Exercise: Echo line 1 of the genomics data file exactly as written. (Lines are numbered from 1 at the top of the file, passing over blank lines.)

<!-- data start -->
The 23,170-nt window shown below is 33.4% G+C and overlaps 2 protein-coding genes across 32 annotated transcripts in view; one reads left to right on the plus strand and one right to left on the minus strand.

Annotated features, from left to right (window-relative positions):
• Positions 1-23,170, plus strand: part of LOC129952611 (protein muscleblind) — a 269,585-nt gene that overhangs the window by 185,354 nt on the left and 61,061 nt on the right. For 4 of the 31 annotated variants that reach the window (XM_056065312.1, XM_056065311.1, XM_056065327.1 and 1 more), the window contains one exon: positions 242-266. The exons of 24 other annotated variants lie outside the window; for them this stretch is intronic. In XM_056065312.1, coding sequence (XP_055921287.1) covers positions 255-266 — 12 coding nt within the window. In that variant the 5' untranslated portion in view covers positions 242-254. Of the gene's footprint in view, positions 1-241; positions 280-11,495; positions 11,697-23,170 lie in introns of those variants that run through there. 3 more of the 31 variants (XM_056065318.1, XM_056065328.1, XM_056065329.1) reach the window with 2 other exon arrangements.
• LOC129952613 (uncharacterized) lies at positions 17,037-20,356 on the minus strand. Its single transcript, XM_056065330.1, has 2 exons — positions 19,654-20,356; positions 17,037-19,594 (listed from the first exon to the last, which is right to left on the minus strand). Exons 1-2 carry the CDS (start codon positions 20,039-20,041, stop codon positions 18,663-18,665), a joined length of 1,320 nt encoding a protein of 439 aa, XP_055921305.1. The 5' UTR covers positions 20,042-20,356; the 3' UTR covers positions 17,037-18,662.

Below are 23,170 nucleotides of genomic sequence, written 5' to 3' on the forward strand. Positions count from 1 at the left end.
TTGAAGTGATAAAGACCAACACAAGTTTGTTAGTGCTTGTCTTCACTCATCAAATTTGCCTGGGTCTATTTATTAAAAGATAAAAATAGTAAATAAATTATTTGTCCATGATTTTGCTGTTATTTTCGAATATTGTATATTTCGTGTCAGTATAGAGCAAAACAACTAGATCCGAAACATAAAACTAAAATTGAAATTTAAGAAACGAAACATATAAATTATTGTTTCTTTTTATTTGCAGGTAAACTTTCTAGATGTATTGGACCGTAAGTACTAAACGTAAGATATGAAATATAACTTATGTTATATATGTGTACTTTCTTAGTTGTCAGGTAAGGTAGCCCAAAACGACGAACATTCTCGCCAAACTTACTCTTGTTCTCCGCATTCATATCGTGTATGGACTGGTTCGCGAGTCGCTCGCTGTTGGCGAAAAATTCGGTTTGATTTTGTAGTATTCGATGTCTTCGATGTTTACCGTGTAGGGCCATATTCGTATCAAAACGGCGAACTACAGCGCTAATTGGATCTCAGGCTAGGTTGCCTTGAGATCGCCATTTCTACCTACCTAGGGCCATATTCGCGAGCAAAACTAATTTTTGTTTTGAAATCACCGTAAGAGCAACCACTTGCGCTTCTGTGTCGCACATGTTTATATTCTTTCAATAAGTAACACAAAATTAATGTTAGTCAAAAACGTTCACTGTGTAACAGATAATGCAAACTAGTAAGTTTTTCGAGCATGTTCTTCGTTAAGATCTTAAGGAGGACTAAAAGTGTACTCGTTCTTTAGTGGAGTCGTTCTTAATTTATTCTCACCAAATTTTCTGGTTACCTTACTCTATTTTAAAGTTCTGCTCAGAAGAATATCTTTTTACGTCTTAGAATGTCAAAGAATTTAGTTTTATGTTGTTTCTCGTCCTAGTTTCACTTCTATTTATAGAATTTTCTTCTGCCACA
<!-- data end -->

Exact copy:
The 23,170-nt window shown below is 33.4% G+C and overlaps 2 protein-coding genes across 32 annotated transcripts in view; one reads left to right on the plus strand and one right to left on the minus strand.